Athletes taking antioxidant supplements can have greater elevations in markers of oxidative stress after half or full iron man triathlon events than age-matched relatively inactive control subjects (Knez et al. 2007). Similarly, vitamin E (α-tocopherol) supplementation 2 months prior to an ironman event produced greater elevations in post-race markers of oxidative stress compared with placebo (Nieman et al. 2004). In another study, examining the impact of ultra-marathon swimming on oxidative stress (Kabasakalis et al. 2011), there was no significant difference observed between pre- and post-race markers of oxidative stress, possibly due to the low intensity nature of this activity compared with that examined in other sport which are at a higher average percentage of VO2 max. Another study examining oxidative stress markers in response to training efforts in swimmers found that despite higher resting levels of oxidative stress compared with inactive controls, a juice-based flavonoid supplement pre- and post-training failed to reduce post-exercise oxidative stress (Knab et al. 2013).


The impact of training at altitude warrants special consideration, as altitude exposure can increase the production of oxidative stress independent of the intensity or volume of exercise undertaken (Bakonyi and Radak 2004; Pialoux et al. 2009a,b). It, therefore, seems logical that improving antioxidant supply during this period of increased oxidative stress would benefit health and possibly exercise performance. Studies have been conducted using the ‘live high, train low’ method of altitude exposure. Endurance training with intermittent resting hypoxia resulted in a decrease in resting plasma antioxidant levels, with little change in the control group without the hypoxic exposure (Pialoux et al. 2009b). The resting hypoxia group also had a greater increase in post-training markers of oxidative stress. It appears that training with the added hypoxia yields an increase in the production of free radicals that depletes the body’s antioxidant capacity. The increased antioxidant intake during this time may assist in maintaining antioxidant levels. The depletion in the hypoxia group had not returned to baseline levels after 2 weeks of recovery (Pialoux et al. 2009a), indicating a more sustained impact on antioxidant levels. Another study reported only a trivial difference in markers of oxidative stress in the supplemented group following 2 weeks of moderate intensity exercise at high altitude (Subudhi et al. 2004). In this study, the concentration of markers of oxidative stress did not change following prolonged submaximal (55% VO2 max) cycling. The increased oxidative stress produced by altitude exposure may play an important role in adaptation, and dampening this effect with antioxidant supplementation may theoretically impair adaptation.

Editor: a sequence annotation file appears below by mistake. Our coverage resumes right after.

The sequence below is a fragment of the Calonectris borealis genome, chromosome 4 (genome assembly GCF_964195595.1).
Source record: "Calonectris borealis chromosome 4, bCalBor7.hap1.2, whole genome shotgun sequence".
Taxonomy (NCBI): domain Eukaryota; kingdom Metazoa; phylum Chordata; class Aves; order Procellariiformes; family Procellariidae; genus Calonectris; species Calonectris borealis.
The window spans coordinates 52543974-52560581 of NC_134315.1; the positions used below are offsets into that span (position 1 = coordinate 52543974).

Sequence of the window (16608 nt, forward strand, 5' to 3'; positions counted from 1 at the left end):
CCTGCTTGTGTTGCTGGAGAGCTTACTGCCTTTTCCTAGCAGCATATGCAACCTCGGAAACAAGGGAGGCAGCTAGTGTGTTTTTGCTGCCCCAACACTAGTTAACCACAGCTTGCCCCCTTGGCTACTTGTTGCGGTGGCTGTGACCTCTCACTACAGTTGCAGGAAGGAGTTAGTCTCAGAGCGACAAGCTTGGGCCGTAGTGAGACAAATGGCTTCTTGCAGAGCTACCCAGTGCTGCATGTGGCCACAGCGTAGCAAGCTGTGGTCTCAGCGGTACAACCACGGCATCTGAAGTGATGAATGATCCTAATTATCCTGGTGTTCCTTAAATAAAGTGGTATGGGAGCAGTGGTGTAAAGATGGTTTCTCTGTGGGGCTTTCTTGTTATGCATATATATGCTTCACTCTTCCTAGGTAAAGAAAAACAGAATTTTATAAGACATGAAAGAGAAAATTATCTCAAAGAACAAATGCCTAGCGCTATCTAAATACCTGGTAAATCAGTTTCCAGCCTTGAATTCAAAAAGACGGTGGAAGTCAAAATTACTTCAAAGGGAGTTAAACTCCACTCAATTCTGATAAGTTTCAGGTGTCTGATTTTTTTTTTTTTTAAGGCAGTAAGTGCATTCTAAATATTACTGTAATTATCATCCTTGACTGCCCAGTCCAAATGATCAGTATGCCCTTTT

11.11. SUMMARY

Antioxidants can diminish the potential oxidative stress produced by high volume and intensity endurance training. However, it is not entirely clear whether an increased oxidative stress caused by training is actually harmful to the athlete. The degree that an increase in free radical production during high training loads regulates signalling required for training adaptations warrants further investigation. While these issues are being resolved, athletes should seek advice on antioxidant supplementation from their health care practitioner(s) who should be assessing individual requirements in terms of underlying health, dietary intakes and training loads.

There is some evidence that increased dietary antioxidants modify the disease pattern in illnesses with an inflammatory aetiology. It is likely that diets that increase fruit and/or vegetable intake (and therefore high in dietary antioxidants) have a number of unknown beneficial biological actions that cannot currently be identified or measured. More research is needed to determine whether dietary interventions that benefit disease groups in the general community, such as those with asthma, transfer directly to hardworking but otherwise healthy endurance athletes.

Mixed diets high in antioxidants may be safer than antioxidant supplementation and possibly confer greater benefits. Higher antioxidant intakes may help maintain a normal pro-oxidant/antioxidant balance. Endurance athletes who undertake very high levels of training, either living and/or training at moderate to high altitudes, or who participate in ultra-endurance competitions, may benefit from antioxidant supplementation.